In the United States , one the best areas this year from a financial perspective to build solar energy farms and projects is North Carolina. Even large solar arrays, after federal and state tax incentives are included, are showing relatively low payback times.
At the same time in the US, the military has an aggressive plan to move away from fossil fuels in an effort to improve what it describe as energy security. In line with both of these initiatives, Duke Energy has received regulatory approval from the North Carolina Utilities Commission (NCUC) on Tuesday to construct a solar farm at Marine Corps Base Camp Lejeune in Onslow County, N.C.
The 13-megawatt (AC) project is Duke Energy’s first solar facility at a military base. Covering 80 acres, the facility will be owned and operated by Duke Energy Progress (DEP) and is expected to be online in 2015.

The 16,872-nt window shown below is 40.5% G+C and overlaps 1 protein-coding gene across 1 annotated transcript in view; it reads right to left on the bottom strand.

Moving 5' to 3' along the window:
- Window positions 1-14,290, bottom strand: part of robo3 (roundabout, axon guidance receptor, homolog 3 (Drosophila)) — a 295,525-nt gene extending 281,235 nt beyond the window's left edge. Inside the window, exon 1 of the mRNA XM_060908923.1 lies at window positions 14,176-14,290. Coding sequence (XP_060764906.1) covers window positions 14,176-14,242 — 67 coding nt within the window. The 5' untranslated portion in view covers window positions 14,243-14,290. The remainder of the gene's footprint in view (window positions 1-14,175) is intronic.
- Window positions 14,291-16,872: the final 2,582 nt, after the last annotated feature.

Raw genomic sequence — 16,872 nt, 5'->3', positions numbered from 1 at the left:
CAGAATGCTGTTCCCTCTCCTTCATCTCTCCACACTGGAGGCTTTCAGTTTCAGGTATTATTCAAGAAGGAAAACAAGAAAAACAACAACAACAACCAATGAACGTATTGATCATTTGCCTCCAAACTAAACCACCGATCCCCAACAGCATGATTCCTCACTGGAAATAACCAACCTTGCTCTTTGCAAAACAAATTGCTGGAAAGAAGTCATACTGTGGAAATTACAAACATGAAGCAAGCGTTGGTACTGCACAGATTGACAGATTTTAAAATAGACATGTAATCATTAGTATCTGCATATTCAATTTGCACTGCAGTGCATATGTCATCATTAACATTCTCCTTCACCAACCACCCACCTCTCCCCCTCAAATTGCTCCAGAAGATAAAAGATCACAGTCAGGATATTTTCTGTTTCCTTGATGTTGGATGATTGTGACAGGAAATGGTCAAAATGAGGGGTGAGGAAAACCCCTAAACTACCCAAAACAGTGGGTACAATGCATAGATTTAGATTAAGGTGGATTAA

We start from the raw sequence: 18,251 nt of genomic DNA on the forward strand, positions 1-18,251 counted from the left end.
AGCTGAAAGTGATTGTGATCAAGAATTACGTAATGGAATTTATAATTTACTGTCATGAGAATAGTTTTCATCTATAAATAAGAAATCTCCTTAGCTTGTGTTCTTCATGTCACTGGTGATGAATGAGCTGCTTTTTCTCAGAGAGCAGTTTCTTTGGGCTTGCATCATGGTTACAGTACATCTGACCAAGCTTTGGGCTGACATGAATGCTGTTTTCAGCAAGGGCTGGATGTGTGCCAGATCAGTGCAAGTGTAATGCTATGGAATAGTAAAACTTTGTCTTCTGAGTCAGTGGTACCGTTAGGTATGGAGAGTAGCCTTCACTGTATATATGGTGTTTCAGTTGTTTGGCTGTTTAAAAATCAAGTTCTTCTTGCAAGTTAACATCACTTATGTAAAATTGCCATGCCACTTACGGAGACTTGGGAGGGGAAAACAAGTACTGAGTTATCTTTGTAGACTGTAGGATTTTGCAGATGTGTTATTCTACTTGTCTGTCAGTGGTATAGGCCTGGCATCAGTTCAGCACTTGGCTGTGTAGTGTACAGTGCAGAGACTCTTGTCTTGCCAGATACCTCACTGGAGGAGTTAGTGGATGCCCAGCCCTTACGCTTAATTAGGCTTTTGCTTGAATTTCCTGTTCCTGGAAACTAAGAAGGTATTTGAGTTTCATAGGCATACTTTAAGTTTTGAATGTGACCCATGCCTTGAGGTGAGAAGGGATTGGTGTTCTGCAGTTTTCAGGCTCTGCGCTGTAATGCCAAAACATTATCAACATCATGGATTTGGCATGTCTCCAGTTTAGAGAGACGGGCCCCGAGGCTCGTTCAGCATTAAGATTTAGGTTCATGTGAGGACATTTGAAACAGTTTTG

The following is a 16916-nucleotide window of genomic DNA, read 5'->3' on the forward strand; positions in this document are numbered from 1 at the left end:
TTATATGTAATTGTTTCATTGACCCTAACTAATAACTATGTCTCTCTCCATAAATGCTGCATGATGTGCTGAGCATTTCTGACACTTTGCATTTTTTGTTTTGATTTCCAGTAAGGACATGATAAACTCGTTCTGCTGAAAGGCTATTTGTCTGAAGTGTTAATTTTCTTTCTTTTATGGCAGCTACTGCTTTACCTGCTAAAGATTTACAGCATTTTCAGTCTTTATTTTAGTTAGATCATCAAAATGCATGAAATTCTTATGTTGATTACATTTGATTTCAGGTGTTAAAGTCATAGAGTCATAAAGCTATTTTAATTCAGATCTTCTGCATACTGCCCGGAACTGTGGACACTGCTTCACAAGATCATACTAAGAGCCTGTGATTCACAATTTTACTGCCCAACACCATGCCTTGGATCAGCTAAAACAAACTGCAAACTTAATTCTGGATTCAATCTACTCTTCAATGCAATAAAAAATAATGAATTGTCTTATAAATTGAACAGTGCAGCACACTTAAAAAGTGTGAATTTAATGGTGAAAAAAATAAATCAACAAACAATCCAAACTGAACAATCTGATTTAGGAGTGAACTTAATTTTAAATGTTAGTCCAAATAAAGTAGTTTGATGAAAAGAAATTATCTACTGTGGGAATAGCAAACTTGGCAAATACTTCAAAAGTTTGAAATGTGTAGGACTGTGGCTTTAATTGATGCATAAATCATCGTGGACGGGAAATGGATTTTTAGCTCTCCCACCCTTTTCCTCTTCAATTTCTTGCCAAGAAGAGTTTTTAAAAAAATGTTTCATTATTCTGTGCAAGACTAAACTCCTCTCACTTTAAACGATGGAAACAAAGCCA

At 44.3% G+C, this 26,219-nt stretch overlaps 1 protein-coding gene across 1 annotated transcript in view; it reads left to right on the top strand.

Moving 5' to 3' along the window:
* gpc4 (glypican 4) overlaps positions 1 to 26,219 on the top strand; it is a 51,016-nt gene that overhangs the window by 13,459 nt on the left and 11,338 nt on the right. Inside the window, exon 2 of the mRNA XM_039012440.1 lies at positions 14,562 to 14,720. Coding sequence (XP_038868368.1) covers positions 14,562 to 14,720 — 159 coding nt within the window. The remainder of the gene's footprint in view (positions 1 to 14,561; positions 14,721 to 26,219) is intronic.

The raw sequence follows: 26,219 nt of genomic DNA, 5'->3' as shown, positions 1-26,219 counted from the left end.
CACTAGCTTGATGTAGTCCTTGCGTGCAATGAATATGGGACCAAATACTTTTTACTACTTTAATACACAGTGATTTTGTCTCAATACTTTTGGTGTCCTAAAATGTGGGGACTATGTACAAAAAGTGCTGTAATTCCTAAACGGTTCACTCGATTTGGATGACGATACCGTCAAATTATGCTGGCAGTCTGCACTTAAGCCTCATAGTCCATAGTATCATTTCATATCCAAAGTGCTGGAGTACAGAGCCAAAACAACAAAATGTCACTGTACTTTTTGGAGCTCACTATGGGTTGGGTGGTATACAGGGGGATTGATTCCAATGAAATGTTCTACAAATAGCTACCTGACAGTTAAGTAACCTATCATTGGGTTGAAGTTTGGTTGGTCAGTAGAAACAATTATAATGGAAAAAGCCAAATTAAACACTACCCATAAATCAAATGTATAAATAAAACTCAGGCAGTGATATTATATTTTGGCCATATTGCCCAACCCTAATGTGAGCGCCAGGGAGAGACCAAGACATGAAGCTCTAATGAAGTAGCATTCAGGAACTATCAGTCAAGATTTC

The project will enable the Department of the Navy and U.S. Marine Corps to meet critical renewable energy and energy security goals as we discussed earlier, while helping Duke Energy further its commitment to renewable energy in the state.
Rob Caldwell, Duke Energy’s senior vice president for distributed energy resources commented on the project?
We are excited to work with Camp Lejeune to meet its renewable energy needs as part of our continued focus to bring more renewable offerings for our customers and the communities we serve.
The project will use approximately 55,000 monocrystalline solar panels supplied by SolarWorld and utilize GE’s Brilliance inverters.
Gordon's expertise in the area of industrial energy efficiency and alternative energy. He is an experienced electrical engineer with a Masters degree in Alternative Energy technology. He is the co-founder of several renewable energy media sites including Solar Thermal Magazine.